Who’ll be brave enough to take on Best for Britain’s anti-Brexit ad campaign?

Best for Britain is an organisation pledged to fight Brexit, hoping to secure a second referendum on Britain leaving the EU if, as it hopes, the UK government fails to get its Brexit bill through Parliament later this year.

To that end it’s been amassing money, £500,000 now from financier George Soros, a Hungarian who’s reckoned to have made a billion or so from betting against the pound on ‘Black Wednesday,’ when John Major’s government toppled out of the Exchange Rate Mechanism and interest rates in the UK briefly reached 20 per cent. The ERM was an early version of the Eurozone so it’s ironic that Soros is now backing the EU, if not the Eurozone.

Best for Britain (launched by campaigner Gina Miller below) is also partly crowd-funded, the more so since the Mail and Telegraph launched vituperative attacks on Soros when his donation came to light.


And what’s the money for? A six-week outdoor and digital ad campaign, aimed specifically at voters in the Midlands and the north of England who mostly voted for Brexit (London and the South East overwhelmingly voted to remain).

Logically the campaign should be aimed at MPs, specifically Labour members and the rump of the Tory party still opposed to Brexit. If they can combine then they could defeat whatever bill the Government manages to cobble together. But, as political commentator Steve Richards told an Advertising Association conference recently, the Tory MPs might have to live with the stigma of being the traitors who let in Labour leader Jeremy Corbyn (even more unpopular with the Mail and Telegraph than Soros) as embattled prime minister Teresa May could surely not survive such a defeat and a General Election might follow.

WPP boss Sir Martin Sorrell has been linked with Best for Britain, spotted attending a dinner at Soros’ house. Such an ad campaign needs an ad agency, otherwise it will be a right old cock-up. Sorrell has plenty of those at his disposal although not many with experience of political campaigns. WPP does, though, own 49 per cent of Johnny Hornby’s The&Partnership which helped Labour in the Tony Blair era. Hornby has made no secret of his opposition to Brexit, most recently in an interview with The Times at the weekend.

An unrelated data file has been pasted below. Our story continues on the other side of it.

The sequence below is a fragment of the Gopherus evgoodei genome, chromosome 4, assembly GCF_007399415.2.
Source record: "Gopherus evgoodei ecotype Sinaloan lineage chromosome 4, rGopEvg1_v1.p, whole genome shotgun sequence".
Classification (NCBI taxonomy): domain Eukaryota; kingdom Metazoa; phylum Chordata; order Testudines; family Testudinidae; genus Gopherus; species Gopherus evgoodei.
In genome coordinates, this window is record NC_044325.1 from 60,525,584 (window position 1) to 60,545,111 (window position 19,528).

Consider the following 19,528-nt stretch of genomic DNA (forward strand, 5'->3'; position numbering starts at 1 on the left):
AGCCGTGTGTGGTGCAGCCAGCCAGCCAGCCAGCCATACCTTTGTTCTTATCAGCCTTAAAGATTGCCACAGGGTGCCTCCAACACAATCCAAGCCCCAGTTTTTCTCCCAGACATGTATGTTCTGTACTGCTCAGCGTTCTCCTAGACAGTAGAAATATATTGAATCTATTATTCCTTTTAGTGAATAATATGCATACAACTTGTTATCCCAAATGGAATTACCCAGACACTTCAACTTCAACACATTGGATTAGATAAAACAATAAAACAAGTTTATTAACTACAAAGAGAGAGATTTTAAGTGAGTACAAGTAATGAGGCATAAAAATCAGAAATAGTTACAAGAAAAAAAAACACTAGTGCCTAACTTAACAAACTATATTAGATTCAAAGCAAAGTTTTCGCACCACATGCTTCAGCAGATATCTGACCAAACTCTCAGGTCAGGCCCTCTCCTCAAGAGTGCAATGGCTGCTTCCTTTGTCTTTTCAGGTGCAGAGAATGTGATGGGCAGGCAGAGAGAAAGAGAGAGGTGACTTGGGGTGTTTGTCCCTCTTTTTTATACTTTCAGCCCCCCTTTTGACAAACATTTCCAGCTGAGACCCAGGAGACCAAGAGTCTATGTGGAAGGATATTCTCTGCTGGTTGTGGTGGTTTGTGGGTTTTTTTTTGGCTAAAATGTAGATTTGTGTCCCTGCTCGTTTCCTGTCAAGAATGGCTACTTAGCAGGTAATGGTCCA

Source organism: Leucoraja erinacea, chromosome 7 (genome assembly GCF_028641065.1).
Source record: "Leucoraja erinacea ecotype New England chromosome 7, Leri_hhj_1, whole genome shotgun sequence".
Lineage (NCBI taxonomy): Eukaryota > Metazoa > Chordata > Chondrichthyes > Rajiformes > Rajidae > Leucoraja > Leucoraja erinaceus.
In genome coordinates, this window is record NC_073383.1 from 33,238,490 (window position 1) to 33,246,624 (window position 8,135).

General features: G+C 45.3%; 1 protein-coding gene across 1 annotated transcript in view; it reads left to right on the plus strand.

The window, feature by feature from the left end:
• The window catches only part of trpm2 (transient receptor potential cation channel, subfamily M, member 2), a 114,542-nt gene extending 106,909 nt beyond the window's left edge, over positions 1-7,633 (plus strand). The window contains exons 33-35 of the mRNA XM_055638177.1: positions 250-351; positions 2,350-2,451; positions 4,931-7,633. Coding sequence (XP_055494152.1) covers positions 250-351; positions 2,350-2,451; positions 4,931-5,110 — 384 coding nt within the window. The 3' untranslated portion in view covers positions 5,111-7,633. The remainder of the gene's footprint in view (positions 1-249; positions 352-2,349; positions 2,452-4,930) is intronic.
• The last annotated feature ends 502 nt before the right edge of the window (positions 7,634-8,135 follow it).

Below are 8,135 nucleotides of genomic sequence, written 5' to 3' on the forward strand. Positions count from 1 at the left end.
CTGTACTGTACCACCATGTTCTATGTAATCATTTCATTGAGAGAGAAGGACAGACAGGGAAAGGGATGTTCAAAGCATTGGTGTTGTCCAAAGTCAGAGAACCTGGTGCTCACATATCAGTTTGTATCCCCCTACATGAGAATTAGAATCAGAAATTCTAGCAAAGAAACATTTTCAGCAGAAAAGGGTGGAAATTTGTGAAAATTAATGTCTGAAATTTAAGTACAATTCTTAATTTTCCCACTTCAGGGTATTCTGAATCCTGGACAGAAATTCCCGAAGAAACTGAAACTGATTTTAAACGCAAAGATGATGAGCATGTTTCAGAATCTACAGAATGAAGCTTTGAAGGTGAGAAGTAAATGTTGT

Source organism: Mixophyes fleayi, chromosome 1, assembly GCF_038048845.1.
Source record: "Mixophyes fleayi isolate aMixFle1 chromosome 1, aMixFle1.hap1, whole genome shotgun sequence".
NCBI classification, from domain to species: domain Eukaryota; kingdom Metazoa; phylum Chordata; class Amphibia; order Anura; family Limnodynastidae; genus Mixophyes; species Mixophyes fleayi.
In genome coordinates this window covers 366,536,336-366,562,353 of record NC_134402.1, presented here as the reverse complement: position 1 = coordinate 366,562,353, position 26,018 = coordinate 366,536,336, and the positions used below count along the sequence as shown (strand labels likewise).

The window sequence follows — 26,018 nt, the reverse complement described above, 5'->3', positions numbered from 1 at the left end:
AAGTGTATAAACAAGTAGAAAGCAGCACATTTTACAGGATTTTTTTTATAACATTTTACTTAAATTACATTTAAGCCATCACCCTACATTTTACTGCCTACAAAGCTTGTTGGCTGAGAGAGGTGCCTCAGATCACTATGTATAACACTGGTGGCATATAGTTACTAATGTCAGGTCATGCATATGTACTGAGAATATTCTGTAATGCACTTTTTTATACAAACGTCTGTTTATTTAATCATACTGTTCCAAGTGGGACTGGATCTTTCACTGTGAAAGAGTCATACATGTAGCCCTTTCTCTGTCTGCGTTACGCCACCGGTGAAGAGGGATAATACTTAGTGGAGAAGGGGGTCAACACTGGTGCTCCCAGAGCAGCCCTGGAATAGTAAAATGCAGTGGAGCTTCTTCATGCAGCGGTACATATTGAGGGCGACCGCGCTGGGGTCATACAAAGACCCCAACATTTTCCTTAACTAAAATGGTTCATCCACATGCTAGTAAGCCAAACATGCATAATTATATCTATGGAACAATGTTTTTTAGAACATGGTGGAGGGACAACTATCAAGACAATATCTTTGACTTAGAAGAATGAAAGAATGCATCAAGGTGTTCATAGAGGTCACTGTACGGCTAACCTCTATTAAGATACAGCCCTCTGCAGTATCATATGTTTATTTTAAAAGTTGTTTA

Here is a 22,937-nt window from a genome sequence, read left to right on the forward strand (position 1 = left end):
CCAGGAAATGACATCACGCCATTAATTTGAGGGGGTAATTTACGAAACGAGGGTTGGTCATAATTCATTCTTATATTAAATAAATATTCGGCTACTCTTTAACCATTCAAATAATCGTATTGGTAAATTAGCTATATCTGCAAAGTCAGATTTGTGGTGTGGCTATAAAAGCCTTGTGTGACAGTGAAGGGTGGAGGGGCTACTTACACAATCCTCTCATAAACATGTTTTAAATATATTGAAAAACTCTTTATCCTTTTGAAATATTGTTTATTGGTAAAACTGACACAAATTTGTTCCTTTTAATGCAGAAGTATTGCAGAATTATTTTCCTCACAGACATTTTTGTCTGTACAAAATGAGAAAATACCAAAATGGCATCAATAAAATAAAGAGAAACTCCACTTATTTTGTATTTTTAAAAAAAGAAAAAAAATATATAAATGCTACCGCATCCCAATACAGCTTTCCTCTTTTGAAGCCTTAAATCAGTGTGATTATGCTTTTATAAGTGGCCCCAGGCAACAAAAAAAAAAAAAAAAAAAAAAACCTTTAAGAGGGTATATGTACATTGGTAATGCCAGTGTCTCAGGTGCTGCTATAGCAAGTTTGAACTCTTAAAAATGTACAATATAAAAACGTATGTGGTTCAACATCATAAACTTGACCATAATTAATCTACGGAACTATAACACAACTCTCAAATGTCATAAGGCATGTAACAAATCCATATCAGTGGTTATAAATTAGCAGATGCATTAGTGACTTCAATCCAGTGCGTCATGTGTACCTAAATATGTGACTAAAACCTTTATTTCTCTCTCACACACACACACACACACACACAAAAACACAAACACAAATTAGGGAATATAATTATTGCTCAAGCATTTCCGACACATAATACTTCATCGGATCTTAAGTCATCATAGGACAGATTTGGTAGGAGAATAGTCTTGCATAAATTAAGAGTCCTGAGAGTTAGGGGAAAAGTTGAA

Other contenders? Krow handles Labour but Labour is still sitting on the fence; Corbyn has been markedly unenthusiastic about the EU throughout his long career. M&C Saatchi, the go-to agency for the Tories, handled the Remain campaign and a lacklustre effort that was. Adam&eveDDB is in charge of the AA’s pleas for a so-called soft Brexit, arguing that the creative industries depend on talent from overseas.

It’s a heck of a task. Any form of political advertising usually ends up with a committee as the client and that rarely turns out well. Any Best for Britain campaign that can be depicted as talking down to our northern cousins will be a road crash. The right wing pro-Brexit press, which also includes Rupert Murdoch’s Sun, will savage any campaign on principle.

Anyone feeling brave out there?

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About Stephen Foster

Stephen is a former editor of Marketing Week and London Evening Standard advertising columnist. He wrote City Republic for Brand Republic and is a partner in communications consultancy The Editorial Partnership.
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